Paul F. Toner grew up hearing stories about how Cantabridgians rallied to take care of his family after his great-grandfather died, and saw it up close after his father passed away when he was 15.
“Our neighbors all were there to help support us and help keep us on the straight [and] narrow,” he said. “That’s just the kind of place that we grew up in.”
For Toner, whose family has been in Cambridge for generations, running for City Council is just the next step in giving back to the city that has meant so much to him and his family.
“What I love and what so many long-term residents love about Cambridge is the community that’s about supporting one another and helping each other’s neighbors and giving back,” Toner said.
Toner began his career as a teacher, and then got a law degree and started working with teacher’s unions, eventually becoming president of the Massachusetts Teachers Association. He fell short in his first campaign for City Council in 2017.
Since running in 2017, Toner said, his core values have remained consistent: voicing everyone’s concerns and shedding light on structural issues.
Toner believes that the council should focus more on communication with Cambridge residents, pointing to the handling of a recent cycling safety ordinance that calls for the installation of bike lanes throughout the city.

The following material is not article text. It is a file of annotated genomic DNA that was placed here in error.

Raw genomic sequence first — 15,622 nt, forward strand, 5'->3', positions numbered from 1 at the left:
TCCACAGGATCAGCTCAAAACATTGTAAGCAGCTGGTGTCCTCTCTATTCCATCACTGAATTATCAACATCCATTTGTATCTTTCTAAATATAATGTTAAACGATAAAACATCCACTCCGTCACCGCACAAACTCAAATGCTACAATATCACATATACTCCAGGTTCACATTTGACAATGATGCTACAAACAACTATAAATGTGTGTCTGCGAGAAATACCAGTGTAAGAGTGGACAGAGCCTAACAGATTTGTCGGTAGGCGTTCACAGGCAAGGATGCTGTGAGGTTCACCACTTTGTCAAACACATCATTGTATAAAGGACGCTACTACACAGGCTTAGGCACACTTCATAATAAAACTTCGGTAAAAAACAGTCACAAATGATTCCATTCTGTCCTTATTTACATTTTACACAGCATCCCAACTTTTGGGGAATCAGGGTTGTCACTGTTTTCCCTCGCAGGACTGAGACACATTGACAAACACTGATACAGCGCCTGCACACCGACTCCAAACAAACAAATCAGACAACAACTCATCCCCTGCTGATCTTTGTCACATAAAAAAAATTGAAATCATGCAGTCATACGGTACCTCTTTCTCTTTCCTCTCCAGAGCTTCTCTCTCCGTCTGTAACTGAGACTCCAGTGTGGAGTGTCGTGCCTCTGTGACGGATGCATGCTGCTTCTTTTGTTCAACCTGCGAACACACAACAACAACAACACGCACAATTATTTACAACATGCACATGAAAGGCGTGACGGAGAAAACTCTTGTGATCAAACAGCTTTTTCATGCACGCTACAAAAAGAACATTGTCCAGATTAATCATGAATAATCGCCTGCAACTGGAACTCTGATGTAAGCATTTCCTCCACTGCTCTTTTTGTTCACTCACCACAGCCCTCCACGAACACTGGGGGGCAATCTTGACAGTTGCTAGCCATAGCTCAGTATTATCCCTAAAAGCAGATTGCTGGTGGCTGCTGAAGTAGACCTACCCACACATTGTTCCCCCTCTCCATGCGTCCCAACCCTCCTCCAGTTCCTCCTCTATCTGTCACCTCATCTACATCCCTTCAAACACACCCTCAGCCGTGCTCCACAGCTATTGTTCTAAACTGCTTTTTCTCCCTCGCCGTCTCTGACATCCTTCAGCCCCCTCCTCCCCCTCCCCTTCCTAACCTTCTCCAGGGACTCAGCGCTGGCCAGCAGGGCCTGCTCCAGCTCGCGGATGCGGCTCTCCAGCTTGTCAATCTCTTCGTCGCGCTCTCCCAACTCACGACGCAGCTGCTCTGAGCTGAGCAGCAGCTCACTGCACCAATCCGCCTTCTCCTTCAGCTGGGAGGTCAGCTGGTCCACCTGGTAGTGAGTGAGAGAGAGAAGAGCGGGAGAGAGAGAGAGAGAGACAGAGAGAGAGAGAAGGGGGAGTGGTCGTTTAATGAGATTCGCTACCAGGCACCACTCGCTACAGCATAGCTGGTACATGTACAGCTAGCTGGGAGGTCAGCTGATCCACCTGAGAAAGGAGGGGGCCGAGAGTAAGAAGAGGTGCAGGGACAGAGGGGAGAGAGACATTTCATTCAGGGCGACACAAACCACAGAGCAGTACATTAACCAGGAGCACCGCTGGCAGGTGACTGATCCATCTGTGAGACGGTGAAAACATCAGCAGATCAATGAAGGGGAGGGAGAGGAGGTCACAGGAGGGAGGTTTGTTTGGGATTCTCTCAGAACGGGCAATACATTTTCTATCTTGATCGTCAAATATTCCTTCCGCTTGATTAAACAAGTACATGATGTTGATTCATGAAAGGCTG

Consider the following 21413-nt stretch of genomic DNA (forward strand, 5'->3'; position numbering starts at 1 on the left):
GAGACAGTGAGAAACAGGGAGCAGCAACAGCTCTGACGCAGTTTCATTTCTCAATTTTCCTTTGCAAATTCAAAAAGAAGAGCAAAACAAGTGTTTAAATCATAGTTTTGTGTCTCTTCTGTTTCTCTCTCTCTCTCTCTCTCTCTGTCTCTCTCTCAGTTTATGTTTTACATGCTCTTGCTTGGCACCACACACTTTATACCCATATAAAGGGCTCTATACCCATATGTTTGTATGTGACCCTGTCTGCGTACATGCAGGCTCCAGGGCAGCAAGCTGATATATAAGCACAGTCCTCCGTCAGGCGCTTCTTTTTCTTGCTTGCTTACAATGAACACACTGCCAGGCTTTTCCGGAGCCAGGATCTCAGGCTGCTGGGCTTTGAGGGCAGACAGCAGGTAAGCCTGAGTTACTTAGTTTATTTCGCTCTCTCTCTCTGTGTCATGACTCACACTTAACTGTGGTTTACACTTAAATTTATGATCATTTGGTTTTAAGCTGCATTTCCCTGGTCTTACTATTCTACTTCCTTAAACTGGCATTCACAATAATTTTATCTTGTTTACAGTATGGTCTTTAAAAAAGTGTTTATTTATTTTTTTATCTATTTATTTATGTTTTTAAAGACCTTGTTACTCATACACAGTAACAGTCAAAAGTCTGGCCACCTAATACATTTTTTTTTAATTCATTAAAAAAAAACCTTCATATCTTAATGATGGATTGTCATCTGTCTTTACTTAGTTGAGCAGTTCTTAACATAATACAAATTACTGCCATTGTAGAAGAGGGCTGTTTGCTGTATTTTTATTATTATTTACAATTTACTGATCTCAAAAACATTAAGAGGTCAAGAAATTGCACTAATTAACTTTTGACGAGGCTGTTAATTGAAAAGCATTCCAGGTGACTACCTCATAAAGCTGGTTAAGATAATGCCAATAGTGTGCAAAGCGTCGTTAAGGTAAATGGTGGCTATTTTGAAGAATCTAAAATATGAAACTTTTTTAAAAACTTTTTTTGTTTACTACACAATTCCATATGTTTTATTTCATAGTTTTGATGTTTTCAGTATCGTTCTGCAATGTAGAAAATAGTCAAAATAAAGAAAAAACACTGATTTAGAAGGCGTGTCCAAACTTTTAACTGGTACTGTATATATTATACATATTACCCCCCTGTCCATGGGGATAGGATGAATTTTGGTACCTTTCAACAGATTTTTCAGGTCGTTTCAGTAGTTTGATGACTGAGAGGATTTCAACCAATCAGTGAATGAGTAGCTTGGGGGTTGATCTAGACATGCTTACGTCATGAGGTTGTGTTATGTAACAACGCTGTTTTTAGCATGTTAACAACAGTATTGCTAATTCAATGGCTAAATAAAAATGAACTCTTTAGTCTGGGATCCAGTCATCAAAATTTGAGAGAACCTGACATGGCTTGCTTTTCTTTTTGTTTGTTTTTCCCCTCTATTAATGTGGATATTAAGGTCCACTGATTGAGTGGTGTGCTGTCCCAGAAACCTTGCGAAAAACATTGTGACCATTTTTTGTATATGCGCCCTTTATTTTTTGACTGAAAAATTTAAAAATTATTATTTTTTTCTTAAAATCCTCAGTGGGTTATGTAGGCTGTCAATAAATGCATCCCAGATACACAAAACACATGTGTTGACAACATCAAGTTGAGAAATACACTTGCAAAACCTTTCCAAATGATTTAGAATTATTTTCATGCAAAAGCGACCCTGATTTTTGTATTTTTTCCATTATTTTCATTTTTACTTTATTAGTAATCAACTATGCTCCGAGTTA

Toner argued that the current leadership did not involve Cambridge residents enough in making decisions about the ordinance.
“They have not done a very good job of engaging the people in the neighborhoods they’re impacting and that has led to some pushback,” he said. “I really wish we had started with a different process because it has gotten very challenging to have civil conversations about this.”
Toner said some people approach political issues already set in their stances, which he finds problematic.
“It's okay to have your own ideas, and your thoughts on what a solution might be, but you really can’t come in with the fix and the final idea, and then expect people just to accept it,” he said.
Toner said that instead he is “coming to the table with an open mind on the issues.”
“We have to take these issues and look at them carefully and come up with what the best solution is for the residents of Cambridge, and not just approach every problem with our positions already in place,” he said.
Toner believes his experience in politics and organized labor have equipped him well to give Cambridge residents more of a voice.
“I’m not coming as an ideologue to Cambridge City Council — I’m coming as someone who has had 30 years of trying to work with a broad, diverse population of people and try to find solutions to the problems we all face,” he said. “I’m really running as hopefully a problem solver and a consensus builder.”